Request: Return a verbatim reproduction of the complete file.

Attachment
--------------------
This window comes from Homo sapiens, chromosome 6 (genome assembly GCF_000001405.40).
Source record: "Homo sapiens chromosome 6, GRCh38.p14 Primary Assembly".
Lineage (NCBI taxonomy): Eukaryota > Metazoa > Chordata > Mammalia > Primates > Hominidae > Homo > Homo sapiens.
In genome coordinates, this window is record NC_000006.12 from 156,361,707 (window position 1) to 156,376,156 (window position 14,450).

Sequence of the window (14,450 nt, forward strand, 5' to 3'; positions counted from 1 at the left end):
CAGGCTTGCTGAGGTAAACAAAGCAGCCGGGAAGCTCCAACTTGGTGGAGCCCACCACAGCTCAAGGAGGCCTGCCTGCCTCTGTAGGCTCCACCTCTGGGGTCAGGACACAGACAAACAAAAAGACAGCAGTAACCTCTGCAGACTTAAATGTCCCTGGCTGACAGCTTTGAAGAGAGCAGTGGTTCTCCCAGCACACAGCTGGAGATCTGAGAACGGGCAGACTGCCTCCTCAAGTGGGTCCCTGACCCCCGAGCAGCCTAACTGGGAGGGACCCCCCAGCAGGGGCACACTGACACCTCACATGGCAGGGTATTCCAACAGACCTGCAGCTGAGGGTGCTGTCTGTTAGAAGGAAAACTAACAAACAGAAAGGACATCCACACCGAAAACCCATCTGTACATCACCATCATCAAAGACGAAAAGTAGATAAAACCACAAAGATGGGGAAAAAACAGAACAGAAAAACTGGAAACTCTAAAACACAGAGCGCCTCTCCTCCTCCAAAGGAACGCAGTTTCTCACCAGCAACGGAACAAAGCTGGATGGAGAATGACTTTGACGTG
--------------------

This window comes from Homo sapiens, chromosome 6 (genome assembly GCF_000001405.40).
Source record: "Homo sapiens chromosome 6, GRCh38.p14 Primary Assembly".
Lineage (NCBI taxonomy): Eukaryota > Metazoa > Chordata > Mammalia > Primates > Hominidae > Homo > Homo sapiens.
In genome coordinates, this window is record NC_000006.12 from 156,361,707 (window position 1) to 156,376,156 (window position 14,450).

Sequence of the window (14,450 nt, forward strand, 5' to 3'; positions counted from 1 at the left end):
CAGGCTTGCTGAGGTAAACAAAGCAGCCGGGAAGCTCCAACTTGGTGGAGCCCACCACAGCTCAAGGAGGCCTGCCTGCCTCTGTAGGCTCCACCTCTGGGGTCAGGACACAGACAAACAAAAAGACAGCAGTAACCTCTGCAGACTTAAATGTCCCTGGCTGACAGCTTTGAAGAGAGCAGTGGTTCTCCCAGCACACAGCTGGAGATCTGAGAACGGGCAGACTGCCTCCTCAAGTGGGTCCCTGACCCCCGAGCAGCCTAACTGGGAGGGACCCCCCAGCAGGGGCACACTGACACCTCACATGGCAGGGTATTCCAACAGACCTGCAGCTGAGGGTGCTGTCTGTTAGAAGGAAAACTAACAAACAGAAAGGACATCCACACCGAAAACCCATCTGTACATCACCATCATCAAAGACGAAAAGTAGATAAAACCACAAAGATGGGGAAAAAACAGAACAGAAAAACTGGAAACTCTAAAACACAGAGCGCCTCTCCTCCTCCAAAGGAACGCAGTTTCTCACCAGCAACGGAACAAAGCTGGATGGAGAATGACTTTGACGTG